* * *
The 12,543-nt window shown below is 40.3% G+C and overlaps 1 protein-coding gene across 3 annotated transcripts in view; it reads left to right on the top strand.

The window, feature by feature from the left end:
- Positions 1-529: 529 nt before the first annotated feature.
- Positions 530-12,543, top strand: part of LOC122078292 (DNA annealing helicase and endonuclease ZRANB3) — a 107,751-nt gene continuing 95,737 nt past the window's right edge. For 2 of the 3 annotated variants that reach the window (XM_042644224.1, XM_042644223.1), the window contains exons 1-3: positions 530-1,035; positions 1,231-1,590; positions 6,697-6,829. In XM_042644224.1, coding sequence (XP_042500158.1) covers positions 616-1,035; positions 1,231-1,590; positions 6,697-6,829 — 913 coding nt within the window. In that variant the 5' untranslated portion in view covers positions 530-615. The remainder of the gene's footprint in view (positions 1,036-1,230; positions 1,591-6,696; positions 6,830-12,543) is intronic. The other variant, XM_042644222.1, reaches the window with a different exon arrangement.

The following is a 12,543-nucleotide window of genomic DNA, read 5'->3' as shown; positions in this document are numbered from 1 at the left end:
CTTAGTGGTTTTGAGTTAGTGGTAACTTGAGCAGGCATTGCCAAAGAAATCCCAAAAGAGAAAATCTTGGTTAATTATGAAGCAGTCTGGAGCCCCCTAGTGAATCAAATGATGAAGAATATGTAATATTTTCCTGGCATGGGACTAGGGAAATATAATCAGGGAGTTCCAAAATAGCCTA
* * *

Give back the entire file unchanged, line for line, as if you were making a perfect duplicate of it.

The 12,543-nt window shown below is 40.3% G+C and overlaps 1 protein-coding gene across 3 annotated transcripts in view; it reads left to right on the top strand.

The window, feature by feature from the left end:
- Positions 1-529: 529 nt before the first annotated feature.
- Positions 530-12,543, top strand: part of LOC122078292 (DNA annealing helicase and endonuclease ZRANB3) — a 107,751-nt gene continuing 95,737 nt past the window's right edge. For 2 of the 3 annotated variants that reach the window (XM_042644224.1, XM_042644223.1), the window contains exons 1-3: positions 530-1,035; positions 1,231-1,590; positions 6,697-6,829. In XM_042644224.1, coding sequence (XP_042500158.1) covers positions 616-1,035; positions 1,231-1,590; positions 6,697-6,829 — 913 coding nt within the window. In that variant the 5' untranslated portion in view covers positions 530-615. The remainder of the gene's footprint in view (positions 1,036-1,230; positions 1,591-6,696; positions 6,830-12,543) is intronic. The other variant, XM_042644222.1, reaches the window with a different exon arrangement.

The following is a 12,543-nucleotide window of genomic DNA, read 5'->3' as shown; positions in this document are numbered from 1 at the left end:
CTTAGTGGTTTTGAGTTAGTGGTAACTTGAGCAGGCATTGCCAAAGAAATCCCAAAAGAGAAAATCTTGGTTAATTATGAAGCAGTCTGGAGCCCCCTAGTGAATCAAATGATGAAGAATATGTAATATTTTCCTGGCATGGGACTAGGGAAATATAATCAGGGAGTTCCAAAATAGCCTA